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Truth without reconciliation

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Predicting the future can be a fickle business, but looking several years ahead is central councils’ work so it has to be part of your skillset.

That’s why the latest LGC confidence survey makes compelling reading. It shows councils are well aware of the reality of their situation and how the worst is yet to come.

If there is one overriding theme to our survey it is truth without reconciliation.

The biggest example is the feeling of a lack of candour by ministers over how deep and how many cuts need to be made.

From the frontloading of savings to the failure of two Whitehall departments to explain if the 2015-16 spending drop is or isn’t 2.3%, there is now a credibility gap that must be addressed by those at the heart of government.

An emerging issue is that as the government’s social care reforms unfold, many are now realising they are likely to deliver even more cost pressures to council budgets.

There is frustration that councils are being held back from creating the growth that can generate tax revenue. The local enterprise partnerships are on notice to start delivering real results.

Changes to the benefits system are clearly beginning to take effect and a year from now the evidence will show whether concerns raised now were justified.

This is more than the well-worn complaints about a lack of cash that surface even in the years of plenty. It is deep concern based on evidence of the in-trays of officers.

The message is that service providers have been able to hold the line until now but cannot guarantee to be able to do so for much longer.

This is not to say that the sector has given in.

The forecast by respondents to our confidence survey on the wider economic recovery taking hold is a good reminder that local government does see the bigger picture.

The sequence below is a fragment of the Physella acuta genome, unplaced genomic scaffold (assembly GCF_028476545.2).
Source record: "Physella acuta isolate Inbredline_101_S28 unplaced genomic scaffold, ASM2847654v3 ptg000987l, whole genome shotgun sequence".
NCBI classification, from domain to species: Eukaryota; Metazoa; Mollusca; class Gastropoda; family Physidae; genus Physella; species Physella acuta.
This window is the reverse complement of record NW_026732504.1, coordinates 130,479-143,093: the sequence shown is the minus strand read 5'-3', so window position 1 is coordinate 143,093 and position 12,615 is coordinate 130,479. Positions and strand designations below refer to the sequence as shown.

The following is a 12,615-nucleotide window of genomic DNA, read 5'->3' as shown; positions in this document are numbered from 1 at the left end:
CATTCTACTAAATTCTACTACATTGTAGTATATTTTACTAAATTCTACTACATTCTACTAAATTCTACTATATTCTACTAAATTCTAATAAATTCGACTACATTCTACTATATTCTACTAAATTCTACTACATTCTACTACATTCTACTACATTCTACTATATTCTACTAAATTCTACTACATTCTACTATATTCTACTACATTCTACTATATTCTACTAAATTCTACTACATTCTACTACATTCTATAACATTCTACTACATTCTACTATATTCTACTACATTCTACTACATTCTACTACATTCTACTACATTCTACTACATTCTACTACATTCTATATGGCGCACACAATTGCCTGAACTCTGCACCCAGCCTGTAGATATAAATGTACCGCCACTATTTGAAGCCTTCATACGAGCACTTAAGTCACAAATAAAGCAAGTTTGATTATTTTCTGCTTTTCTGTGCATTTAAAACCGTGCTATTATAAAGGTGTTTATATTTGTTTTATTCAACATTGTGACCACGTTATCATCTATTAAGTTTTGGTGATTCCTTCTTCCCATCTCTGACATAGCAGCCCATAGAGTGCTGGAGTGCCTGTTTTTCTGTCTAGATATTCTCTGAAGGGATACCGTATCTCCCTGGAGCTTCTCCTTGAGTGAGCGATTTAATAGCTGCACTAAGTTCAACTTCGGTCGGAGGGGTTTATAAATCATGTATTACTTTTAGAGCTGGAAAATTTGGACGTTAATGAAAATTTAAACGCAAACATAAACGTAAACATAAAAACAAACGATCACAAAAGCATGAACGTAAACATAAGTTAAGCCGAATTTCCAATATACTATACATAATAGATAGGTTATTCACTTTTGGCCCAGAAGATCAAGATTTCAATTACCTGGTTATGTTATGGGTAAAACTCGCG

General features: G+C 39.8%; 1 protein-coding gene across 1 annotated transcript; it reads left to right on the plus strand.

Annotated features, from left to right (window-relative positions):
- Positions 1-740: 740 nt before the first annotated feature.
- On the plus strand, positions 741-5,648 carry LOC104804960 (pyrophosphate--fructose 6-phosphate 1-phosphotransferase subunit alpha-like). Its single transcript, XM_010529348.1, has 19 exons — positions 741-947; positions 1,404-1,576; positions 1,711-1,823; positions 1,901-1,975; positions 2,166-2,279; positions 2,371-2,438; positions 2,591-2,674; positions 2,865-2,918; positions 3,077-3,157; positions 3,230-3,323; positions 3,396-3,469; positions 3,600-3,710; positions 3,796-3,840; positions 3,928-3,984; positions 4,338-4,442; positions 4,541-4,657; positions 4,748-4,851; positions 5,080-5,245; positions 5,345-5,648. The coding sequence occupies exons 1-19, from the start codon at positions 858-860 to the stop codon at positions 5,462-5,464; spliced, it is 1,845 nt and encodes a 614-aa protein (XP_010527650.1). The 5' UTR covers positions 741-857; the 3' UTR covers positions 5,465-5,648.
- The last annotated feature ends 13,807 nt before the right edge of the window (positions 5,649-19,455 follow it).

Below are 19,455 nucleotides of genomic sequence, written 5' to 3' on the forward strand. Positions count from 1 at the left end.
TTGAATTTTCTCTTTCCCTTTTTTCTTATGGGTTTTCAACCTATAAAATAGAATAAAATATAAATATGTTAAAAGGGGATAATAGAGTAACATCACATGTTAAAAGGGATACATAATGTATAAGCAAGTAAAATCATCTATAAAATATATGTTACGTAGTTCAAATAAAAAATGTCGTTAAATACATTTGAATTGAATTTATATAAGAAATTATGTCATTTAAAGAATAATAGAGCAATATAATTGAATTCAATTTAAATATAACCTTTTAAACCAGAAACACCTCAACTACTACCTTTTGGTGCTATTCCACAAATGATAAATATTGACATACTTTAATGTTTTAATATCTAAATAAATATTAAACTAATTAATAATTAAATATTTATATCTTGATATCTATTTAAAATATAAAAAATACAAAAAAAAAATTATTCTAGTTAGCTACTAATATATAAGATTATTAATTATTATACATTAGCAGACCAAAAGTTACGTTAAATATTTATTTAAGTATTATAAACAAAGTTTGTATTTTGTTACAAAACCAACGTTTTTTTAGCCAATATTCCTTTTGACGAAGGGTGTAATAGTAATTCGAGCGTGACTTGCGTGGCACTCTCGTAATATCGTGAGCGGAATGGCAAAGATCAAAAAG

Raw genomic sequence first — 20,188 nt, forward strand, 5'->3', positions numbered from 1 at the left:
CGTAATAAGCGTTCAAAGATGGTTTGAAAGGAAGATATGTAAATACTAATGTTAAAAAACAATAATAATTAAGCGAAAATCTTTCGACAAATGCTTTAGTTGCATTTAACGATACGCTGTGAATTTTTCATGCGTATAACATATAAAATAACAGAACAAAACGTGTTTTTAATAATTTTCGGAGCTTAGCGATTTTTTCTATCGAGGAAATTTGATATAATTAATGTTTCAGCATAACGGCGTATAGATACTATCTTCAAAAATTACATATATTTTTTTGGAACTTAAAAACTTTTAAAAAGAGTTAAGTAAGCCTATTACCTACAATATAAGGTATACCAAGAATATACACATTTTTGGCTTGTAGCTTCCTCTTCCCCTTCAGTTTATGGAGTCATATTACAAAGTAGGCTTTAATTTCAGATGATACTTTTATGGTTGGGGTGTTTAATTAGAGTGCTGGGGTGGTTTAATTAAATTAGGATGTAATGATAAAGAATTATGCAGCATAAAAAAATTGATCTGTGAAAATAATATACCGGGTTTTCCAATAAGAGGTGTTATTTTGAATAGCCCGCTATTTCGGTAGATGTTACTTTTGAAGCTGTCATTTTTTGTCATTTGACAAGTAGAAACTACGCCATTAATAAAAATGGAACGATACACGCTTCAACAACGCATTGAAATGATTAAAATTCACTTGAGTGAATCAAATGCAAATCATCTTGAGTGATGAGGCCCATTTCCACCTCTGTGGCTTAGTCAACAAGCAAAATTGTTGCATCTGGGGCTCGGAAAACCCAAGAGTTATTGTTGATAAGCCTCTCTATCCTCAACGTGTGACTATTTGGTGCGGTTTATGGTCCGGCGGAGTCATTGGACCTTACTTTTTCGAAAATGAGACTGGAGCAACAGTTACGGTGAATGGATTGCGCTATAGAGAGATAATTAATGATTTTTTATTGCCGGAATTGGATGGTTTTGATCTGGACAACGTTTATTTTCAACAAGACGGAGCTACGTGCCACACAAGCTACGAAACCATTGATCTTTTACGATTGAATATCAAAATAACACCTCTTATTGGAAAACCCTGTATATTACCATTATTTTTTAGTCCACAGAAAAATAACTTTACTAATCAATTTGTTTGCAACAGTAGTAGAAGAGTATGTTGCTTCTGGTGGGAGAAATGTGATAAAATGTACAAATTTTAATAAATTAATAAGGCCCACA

Away from the survey, Norfolk and Suffolk CC’s new partnership is a pragmatic response to big issues such as social care that ministers of all governments have ignored for years.

The two county leaders described their agreement as a ‘statement of intent’ transcending political divisions.

The LGA’s announcement of a municipal bond scheme will drive better deals for funding and increase liquidity.

If timed right, this creates a lifeline that can mitigate the worst effects of the grant reduction from central government.

It could create revenue streams to help communities with initiatives like house-building - which has stalled under two governments - and create jobs.

Pension funds and the private sector would readily partner organisations that have a better risk profile than a lot of investment funds currently touting for business.

Ultimately this creates local power bases that are less affected by ministerial edicts. It’s just possible that local authorities will have the last laugh.

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